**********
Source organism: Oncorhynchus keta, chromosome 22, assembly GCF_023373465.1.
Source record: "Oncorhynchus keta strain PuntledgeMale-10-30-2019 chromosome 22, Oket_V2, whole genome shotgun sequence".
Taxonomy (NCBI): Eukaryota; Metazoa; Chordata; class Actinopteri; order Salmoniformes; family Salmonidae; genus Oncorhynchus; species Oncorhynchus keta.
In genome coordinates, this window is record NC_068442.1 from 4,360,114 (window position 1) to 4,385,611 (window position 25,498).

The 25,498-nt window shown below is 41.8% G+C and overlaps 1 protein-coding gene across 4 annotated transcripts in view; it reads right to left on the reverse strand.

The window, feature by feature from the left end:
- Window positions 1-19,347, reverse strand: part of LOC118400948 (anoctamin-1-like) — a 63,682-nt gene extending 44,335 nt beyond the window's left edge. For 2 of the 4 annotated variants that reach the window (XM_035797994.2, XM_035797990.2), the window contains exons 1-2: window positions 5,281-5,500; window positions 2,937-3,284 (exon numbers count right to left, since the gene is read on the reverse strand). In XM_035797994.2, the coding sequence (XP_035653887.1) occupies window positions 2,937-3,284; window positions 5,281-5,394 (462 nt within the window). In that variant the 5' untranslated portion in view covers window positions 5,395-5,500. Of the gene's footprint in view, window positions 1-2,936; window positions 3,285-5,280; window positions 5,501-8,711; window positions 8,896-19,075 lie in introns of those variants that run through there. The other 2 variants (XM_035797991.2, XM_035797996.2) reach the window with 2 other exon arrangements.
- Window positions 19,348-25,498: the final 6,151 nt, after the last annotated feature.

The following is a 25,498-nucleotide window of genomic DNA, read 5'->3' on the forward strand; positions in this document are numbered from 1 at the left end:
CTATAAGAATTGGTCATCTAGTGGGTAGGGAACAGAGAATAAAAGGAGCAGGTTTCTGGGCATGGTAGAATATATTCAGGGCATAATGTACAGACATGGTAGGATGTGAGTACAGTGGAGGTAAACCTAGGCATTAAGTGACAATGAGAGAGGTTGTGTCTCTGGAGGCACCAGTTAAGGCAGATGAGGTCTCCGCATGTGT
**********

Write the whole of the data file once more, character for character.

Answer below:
Source organism: Oncorhynchus keta, chromosome 22, assembly GCF_023373465.1.
Source record: "Oncorhynchus keta strain PuntledgeMale-10-30-2019 chromosome 22, Oket_V2, whole genome shotgun sequence".
Taxonomy (NCBI): Eukaryota; Metazoa; Chordata; class Actinopteri; order Salmoniformes; family Salmonidae; genus Oncorhynchus; species Oncorhynchus keta.
In genome coordinates, this window is record NC_068442.1 from 4,360,114 (window position 1) to 4,385,611 (window position 25,498).

The 25,498-nt window shown below is 41.8% G+C and overlaps 1 protein-coding gene across 4 annotated transcripts in view; it reads right to left on the reverse strand.

The window, feature by feature from the left end:
- Window positions 1-19,347, reverse strand: part of LOC118400948 (anoctamin-1-like) — a 63,682-nt gene extending 44,335 nt beyond the window's left edge. For 2 of the 4 annotated variants that reach the window (XM_035797994.2, XM_035797990.2), the window contains exons 1-2: window positions 5,281-5,500; window positions 2,937-3,284 (exon numbers count right to left, since the gene is read on the reverse strand). In XM_035797994.2, the coding sequence (XP_035653887.1) occupies window positions 2,937-3,284; window positions 5,281-5,394 (462 nt within the window). In that variant the 5' untranslated portion in view covers window positions 5,395-5,500. Of the gene's footprint in view, window positions 1-2,936; window positions 3,285-5,280; window positions 5,501-8,711; window positions 8,896-19,075 lie in introns of those variants that run through there. The other 2 variants (XM_035797991.2, XM_035797996.2) reach the window with 2 other exon arrangements.
- Window positions 19,348-25,498: the final 6,151 nt, after the last annotated feature.

The following is a 25,498-nucleotide window of genomic DNA, read 5'->3' on the forward strand; positions in this document are numbered from 1 at the left end:
CTATAAGAATTGGTCATCTAGTGGGTAGGGAACAGAGAATAAAAGGAGCAGGTTTCTGGGCATGGTAGAATATATTCAGGGCATAATGTACAGACATGGTAGGATGTGAGTACAGTGGAGGTAAACCTAGGCATTAAGTGACAATGAGAGAGGTTGTGTCTCTGGAGGCACCAGTTAAGGCAGATGAGGTCTCCGCATGTGT